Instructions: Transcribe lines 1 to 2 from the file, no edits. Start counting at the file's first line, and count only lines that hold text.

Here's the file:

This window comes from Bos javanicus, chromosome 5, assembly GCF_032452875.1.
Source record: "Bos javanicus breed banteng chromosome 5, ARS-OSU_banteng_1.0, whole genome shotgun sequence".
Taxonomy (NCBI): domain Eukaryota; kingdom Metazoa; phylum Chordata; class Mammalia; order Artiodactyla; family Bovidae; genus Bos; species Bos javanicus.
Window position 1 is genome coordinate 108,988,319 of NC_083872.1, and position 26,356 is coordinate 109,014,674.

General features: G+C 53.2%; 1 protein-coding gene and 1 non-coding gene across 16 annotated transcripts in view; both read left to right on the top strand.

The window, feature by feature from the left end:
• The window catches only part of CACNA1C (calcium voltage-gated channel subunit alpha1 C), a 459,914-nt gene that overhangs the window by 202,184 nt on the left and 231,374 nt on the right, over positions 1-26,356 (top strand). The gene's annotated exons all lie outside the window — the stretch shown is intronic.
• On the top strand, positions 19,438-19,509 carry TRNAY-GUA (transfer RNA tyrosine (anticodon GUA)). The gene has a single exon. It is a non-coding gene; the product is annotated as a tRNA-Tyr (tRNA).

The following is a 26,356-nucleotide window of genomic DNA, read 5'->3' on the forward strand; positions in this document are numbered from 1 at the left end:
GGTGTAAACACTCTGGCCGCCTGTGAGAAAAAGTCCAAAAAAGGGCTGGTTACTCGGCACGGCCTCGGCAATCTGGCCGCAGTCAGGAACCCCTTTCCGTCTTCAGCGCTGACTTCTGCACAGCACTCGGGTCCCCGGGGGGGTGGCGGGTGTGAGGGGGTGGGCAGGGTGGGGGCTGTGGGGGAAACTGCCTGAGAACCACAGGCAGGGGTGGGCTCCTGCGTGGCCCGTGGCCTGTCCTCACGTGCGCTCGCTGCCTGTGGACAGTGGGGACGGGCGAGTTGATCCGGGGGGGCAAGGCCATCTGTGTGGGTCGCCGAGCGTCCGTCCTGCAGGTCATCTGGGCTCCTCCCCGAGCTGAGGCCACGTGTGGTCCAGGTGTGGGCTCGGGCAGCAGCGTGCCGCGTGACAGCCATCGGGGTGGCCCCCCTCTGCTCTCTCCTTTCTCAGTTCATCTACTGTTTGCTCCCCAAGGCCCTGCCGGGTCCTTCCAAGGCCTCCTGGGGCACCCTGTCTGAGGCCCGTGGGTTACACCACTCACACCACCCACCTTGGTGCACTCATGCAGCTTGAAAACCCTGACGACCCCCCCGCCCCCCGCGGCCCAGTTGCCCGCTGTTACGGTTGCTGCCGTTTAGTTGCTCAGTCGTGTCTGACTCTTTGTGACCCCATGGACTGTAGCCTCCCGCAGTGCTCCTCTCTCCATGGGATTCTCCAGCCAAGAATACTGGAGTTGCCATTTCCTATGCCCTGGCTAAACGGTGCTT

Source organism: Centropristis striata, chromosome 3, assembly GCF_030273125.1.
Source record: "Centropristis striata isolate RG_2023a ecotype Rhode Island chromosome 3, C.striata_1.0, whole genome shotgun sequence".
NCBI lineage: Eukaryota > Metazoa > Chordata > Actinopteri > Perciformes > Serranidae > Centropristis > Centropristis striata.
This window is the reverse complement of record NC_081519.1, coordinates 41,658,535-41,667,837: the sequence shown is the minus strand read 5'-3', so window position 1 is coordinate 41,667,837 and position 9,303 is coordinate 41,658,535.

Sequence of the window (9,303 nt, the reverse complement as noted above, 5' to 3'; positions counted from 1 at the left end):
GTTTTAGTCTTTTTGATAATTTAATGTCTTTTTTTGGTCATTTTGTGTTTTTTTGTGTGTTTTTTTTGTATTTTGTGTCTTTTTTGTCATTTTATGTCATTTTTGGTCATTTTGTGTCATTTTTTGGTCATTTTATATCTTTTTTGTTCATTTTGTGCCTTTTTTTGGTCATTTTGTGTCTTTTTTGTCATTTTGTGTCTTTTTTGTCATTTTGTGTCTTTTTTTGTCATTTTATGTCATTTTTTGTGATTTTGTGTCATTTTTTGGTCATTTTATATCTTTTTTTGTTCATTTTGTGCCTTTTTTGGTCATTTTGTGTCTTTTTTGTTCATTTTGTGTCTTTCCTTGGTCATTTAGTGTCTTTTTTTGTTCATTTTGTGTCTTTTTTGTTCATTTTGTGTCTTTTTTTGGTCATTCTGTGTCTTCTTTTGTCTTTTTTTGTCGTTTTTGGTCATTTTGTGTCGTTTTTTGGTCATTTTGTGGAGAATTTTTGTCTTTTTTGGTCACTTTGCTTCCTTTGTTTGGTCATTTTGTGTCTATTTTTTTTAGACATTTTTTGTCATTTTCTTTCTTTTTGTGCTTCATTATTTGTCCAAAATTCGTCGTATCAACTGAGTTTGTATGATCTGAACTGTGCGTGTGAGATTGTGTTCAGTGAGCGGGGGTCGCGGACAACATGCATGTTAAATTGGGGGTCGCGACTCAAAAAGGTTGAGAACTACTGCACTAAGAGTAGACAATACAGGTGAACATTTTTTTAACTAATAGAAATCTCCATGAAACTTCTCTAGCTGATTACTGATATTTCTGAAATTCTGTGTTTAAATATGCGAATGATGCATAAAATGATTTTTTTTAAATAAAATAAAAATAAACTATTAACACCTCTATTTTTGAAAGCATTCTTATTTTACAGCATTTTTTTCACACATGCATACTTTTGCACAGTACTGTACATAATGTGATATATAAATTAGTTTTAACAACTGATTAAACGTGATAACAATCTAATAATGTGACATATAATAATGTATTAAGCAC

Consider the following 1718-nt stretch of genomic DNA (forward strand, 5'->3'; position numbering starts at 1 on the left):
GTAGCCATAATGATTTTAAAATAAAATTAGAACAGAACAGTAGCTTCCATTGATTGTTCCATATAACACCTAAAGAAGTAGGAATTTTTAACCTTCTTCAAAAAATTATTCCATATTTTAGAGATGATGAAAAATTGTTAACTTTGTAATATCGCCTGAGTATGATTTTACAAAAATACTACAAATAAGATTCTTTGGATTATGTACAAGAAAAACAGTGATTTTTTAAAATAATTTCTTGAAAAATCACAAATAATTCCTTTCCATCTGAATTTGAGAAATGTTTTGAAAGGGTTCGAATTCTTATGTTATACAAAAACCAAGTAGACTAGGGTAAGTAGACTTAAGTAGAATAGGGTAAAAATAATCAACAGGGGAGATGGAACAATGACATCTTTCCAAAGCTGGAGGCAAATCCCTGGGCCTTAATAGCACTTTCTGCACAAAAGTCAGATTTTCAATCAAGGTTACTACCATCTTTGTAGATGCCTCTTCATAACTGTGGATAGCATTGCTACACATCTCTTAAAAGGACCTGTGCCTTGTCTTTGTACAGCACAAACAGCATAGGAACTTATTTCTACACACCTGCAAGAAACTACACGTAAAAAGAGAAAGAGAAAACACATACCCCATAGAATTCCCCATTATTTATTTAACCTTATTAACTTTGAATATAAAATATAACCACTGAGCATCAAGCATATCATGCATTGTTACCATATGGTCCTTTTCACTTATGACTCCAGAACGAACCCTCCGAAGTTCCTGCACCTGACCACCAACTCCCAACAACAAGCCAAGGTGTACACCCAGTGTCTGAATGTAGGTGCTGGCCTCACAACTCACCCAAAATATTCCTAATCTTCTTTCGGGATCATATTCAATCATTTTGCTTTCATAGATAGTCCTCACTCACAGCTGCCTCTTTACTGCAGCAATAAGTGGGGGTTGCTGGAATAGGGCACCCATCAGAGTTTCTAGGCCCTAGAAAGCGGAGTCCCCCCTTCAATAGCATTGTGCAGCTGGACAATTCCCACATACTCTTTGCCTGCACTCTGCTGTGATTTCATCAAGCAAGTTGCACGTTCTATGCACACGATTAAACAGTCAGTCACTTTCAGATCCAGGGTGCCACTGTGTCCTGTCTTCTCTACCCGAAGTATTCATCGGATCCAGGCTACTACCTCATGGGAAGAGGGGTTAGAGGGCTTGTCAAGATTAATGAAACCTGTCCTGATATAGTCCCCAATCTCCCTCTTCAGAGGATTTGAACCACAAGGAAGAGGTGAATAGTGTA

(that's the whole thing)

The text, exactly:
This window comes from Bos javanicus, chromosome 5, assembly GCF_032452875.1.
Source record: "Bos javanicus breed banteng chromosome 5, ARS-OSU_banteng_1.0, whole genome shotgun sequence".